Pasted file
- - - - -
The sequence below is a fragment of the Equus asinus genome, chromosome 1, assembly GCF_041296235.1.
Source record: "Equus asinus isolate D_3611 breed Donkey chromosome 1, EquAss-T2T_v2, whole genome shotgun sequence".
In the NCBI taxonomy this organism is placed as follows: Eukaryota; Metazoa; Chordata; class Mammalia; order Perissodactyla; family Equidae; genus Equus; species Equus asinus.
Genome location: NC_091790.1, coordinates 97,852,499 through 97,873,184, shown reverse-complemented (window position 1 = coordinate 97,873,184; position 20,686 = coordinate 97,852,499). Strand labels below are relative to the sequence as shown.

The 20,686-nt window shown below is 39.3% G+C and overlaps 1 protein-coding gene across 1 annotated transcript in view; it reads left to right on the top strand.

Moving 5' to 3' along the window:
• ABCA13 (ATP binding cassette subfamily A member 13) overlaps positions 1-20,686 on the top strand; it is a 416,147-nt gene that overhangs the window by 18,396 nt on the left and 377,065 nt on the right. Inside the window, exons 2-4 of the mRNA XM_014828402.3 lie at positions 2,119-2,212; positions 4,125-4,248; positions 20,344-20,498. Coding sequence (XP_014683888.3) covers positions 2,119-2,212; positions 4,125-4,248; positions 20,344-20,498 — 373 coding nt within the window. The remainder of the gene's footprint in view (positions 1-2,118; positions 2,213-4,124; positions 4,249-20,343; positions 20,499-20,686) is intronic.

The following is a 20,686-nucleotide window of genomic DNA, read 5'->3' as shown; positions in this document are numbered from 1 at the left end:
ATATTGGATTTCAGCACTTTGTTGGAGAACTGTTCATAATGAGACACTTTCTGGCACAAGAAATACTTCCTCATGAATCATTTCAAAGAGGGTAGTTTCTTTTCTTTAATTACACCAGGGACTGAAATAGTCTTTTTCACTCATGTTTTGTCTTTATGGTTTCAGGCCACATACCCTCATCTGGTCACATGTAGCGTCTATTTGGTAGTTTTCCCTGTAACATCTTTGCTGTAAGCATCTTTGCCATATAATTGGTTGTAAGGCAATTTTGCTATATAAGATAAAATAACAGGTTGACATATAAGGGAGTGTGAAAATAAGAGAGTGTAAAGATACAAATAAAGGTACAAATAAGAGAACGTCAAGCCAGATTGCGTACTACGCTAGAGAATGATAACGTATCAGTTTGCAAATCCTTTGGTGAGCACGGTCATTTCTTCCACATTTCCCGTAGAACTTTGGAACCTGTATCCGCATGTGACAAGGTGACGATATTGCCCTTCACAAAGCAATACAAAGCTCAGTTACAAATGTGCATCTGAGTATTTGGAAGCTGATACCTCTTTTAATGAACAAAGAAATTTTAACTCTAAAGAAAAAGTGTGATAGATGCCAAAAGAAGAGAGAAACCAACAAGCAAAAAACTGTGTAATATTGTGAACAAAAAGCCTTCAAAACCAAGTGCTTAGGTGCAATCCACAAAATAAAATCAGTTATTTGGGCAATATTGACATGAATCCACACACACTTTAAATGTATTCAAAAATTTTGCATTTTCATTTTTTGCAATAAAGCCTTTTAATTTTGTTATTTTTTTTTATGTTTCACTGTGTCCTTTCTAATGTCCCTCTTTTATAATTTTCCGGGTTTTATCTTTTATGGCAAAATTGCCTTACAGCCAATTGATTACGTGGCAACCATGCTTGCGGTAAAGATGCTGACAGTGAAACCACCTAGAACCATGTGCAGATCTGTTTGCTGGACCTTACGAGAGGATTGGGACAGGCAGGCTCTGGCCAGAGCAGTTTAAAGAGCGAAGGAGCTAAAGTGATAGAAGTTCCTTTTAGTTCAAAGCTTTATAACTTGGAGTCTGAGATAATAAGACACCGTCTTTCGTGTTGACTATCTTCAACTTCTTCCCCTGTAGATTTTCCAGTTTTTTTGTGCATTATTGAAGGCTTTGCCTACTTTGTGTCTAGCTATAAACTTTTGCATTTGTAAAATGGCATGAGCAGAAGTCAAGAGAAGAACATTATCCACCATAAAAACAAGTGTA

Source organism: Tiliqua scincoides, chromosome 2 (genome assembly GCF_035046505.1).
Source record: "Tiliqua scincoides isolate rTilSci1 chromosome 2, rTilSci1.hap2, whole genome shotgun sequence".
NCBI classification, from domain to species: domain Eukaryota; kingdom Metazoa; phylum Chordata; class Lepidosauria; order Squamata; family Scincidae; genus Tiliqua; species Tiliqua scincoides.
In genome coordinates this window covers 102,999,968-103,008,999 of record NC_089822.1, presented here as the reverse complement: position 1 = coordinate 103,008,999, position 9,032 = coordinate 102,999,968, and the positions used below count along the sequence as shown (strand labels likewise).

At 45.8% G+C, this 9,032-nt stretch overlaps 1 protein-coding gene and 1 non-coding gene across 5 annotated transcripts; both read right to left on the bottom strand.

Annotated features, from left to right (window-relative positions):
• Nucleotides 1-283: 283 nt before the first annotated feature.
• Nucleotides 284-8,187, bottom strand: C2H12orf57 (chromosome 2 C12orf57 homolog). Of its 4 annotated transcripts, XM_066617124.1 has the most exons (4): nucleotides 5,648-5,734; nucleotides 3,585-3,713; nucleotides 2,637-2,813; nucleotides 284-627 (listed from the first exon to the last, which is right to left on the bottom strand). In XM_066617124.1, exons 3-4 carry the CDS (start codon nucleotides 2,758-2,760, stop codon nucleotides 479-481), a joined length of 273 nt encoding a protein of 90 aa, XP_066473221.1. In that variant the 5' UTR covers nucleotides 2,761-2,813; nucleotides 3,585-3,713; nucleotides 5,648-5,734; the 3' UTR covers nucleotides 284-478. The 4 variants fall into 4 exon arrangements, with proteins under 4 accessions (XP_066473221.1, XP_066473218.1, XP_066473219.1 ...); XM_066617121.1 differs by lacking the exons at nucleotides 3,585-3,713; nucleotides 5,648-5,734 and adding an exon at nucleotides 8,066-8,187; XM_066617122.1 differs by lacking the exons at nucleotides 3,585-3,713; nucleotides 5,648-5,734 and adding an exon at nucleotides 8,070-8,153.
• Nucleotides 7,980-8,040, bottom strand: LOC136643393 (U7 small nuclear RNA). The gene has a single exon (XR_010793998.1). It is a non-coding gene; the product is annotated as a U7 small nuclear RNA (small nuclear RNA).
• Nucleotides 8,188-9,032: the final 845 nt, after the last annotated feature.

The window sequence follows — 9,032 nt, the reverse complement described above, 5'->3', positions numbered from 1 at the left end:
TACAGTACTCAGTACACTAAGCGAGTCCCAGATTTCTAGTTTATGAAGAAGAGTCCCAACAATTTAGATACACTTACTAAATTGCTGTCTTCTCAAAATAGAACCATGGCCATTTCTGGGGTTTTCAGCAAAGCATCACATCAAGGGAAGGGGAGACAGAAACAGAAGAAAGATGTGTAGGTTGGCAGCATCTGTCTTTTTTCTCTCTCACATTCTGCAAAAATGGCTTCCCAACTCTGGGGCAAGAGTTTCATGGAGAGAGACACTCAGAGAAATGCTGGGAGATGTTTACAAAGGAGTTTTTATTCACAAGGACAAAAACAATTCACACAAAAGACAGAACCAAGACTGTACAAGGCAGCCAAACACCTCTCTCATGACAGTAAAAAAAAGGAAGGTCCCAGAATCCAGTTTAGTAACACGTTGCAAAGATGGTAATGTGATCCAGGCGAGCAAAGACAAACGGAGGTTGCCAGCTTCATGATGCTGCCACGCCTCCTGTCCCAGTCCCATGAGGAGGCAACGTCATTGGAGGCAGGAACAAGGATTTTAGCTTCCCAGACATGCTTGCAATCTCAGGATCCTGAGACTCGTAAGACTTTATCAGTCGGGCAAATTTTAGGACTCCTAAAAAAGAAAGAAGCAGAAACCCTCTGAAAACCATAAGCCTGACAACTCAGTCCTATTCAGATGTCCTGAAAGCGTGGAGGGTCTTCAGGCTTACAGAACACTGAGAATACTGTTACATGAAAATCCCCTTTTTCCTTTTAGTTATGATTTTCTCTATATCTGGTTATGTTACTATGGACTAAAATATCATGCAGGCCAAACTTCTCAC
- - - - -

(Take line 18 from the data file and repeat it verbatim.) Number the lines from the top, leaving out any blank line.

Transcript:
• Nucleotides 7,980-8,040, bottom strand: LOC136643393 (U7 small nuclear RNA). The gene has a single exon (XR_010793998.1). It is a non-coding gene; the product is annotated as a U7 small nuclear RNA (small nuclear RNA).